Oh no, I thought internally. This was the infamous “Cone of Shame” that Yuna would have to wear… I had secretly hoped Yuna wouldn’t need one of those, but who was I kidding? The lump was on her head after all.
Ah well. I paid for the bill, took a seat, and waited for the nurse to bring Yuna out.
She emerged with a very scary looking incision across the top left half of her head, closed off with blue stitches.
Just seeing that kind of destroyed me. Of course, the incision just looked painful. I couldn’t possibly imagine how confused Yuna must have felt herself.
My head was also swirling, trying to figure out how I could continue taking photos of her for Instagram with this recent surgery.
But for now, the real fun part was the cone. The nurse came out with one and instructed me on how to use it.
I gave a final thanks to the nurse, and we left the vet with the cone on. She had taken IVs so she really needed to use the restroom, but wow. Was it a struggle with the cone on.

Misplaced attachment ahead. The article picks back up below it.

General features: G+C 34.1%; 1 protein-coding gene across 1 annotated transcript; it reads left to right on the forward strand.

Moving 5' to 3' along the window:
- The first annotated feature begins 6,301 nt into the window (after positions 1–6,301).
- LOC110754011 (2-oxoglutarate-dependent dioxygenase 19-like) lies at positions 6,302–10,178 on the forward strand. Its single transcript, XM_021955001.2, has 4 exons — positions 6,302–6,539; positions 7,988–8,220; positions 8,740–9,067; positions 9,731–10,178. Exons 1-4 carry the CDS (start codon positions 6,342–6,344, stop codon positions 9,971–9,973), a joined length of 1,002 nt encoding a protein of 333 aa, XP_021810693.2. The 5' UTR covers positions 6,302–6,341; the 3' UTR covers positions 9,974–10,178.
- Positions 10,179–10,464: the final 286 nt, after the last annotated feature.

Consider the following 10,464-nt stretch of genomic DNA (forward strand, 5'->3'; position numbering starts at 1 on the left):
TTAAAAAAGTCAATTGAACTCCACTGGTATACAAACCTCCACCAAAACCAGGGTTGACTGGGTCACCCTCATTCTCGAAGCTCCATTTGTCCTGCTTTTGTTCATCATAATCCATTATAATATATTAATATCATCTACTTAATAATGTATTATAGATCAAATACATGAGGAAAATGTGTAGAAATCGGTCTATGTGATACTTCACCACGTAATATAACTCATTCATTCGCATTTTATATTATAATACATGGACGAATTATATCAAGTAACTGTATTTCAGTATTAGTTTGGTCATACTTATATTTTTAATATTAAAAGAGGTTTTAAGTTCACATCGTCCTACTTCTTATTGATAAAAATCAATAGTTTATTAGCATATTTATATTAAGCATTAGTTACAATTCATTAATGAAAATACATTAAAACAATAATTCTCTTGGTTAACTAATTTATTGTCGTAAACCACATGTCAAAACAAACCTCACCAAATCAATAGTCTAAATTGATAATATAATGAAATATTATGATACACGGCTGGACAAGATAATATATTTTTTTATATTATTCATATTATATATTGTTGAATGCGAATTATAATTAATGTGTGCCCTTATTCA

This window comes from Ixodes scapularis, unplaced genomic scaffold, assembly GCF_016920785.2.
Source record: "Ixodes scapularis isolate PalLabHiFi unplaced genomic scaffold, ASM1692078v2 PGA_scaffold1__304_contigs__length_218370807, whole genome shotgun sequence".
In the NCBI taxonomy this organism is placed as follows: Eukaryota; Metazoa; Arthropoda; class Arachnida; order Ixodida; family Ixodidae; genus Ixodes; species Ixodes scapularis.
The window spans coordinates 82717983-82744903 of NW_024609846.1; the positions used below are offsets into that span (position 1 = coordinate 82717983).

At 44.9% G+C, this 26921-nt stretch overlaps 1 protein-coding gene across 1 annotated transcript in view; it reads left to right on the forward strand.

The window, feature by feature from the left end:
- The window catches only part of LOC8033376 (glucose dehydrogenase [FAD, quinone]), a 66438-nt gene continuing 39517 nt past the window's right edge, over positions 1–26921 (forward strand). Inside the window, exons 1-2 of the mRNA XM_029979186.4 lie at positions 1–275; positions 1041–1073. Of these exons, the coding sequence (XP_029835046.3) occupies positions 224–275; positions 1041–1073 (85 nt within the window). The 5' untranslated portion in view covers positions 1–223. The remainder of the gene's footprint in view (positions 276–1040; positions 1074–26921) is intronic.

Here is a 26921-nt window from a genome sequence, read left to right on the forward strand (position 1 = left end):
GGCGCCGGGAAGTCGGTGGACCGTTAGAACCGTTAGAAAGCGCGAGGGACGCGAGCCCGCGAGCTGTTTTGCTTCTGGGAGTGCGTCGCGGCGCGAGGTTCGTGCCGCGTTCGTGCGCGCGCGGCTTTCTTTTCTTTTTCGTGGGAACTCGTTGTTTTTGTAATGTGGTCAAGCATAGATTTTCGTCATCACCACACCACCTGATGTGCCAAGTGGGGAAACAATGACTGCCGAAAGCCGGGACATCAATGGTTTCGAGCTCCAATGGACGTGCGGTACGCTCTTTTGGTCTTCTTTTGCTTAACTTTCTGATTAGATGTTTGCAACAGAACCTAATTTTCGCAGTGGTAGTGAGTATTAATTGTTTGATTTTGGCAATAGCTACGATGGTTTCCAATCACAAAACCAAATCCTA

Basically, she got weirded out every time the cone made contact with… just about anything. The ground, a wall, a bush, a tree trunk… anything and everything she tried to sniff, she couldn’t get to.
And she must have thought it was some sort of “punishment.” That she had done something wrong.
She had that sad, squeamish look whenever the cone unexpectedly hit something.
I had to relent and take the cone off for just a minute so she could relieve herself.
The first night back, Yuna whined and complained incessantly about the cone. She is usually an extremely quiet dog, so the fact that she was being more vocal about the cone really communicated her frustration and displeasure.